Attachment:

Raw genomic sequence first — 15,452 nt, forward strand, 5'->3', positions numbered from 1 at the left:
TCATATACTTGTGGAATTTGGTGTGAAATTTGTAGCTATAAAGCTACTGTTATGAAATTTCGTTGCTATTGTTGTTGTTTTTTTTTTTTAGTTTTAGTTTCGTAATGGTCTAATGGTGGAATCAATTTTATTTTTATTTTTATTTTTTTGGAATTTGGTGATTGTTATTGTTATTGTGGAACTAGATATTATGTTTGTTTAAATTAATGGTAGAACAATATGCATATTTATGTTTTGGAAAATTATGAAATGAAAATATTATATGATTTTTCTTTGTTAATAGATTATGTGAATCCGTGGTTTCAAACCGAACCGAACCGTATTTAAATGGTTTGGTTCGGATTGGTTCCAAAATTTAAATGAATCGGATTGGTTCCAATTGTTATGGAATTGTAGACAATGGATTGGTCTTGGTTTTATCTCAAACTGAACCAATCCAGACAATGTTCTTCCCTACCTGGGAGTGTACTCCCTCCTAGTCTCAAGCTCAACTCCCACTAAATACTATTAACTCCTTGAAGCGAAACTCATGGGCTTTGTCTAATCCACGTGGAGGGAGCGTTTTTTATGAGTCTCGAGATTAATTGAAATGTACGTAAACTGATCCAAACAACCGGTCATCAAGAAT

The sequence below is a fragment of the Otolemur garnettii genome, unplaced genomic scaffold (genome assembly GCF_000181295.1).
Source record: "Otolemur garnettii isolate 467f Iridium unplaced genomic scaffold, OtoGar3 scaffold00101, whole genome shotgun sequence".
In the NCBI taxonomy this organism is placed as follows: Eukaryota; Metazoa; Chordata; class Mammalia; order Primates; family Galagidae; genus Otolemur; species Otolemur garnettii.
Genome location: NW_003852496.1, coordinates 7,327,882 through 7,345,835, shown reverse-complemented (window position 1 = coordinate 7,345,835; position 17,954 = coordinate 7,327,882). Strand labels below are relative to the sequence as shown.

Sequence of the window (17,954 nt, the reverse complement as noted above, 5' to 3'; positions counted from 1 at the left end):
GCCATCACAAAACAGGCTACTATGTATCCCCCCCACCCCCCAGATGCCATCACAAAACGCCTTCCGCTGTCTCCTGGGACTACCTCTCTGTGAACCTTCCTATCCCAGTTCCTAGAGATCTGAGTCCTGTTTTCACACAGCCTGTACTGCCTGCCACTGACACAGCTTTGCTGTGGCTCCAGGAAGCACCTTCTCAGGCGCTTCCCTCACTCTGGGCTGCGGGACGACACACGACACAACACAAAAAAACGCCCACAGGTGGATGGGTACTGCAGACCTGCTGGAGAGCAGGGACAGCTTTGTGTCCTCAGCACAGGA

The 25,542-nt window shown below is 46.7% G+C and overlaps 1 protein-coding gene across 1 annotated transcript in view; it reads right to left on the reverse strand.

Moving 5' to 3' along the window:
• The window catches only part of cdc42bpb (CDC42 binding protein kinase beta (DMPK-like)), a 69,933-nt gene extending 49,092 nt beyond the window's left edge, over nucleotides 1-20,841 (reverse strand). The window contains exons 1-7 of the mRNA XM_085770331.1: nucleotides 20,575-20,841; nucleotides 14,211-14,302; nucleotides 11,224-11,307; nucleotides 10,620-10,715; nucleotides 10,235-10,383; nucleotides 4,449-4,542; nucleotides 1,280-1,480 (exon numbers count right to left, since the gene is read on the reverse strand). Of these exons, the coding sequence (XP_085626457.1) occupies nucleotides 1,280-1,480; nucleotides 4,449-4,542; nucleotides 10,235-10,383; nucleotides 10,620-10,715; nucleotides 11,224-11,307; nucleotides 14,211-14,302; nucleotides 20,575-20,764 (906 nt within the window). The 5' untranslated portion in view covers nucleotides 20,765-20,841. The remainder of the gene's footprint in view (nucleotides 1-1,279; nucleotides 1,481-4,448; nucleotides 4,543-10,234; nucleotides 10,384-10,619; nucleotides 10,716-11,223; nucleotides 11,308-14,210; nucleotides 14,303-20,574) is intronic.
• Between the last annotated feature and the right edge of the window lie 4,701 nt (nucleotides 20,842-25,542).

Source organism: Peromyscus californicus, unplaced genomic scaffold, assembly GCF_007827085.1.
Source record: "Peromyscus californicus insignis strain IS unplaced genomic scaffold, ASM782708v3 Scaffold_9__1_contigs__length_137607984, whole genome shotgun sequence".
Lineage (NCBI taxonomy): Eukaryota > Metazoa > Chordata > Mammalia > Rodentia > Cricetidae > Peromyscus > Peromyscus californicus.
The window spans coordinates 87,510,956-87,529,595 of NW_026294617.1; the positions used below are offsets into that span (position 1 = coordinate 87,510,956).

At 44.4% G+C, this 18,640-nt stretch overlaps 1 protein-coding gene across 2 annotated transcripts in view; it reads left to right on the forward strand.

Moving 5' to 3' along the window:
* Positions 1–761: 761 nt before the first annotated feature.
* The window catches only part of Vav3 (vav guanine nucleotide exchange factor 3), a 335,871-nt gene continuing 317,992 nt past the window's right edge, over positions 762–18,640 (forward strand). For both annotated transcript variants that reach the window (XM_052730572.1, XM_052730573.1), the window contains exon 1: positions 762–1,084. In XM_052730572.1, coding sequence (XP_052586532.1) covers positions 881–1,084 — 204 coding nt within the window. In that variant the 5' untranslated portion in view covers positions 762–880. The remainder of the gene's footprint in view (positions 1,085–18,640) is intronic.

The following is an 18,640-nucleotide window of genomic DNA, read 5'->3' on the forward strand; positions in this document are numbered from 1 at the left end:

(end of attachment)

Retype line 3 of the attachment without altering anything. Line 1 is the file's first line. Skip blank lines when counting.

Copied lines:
The sequence below is a fragment of the Otolemur garnettii genome, unplaced genomic scaffold (genome assembly GCF_000181295.1).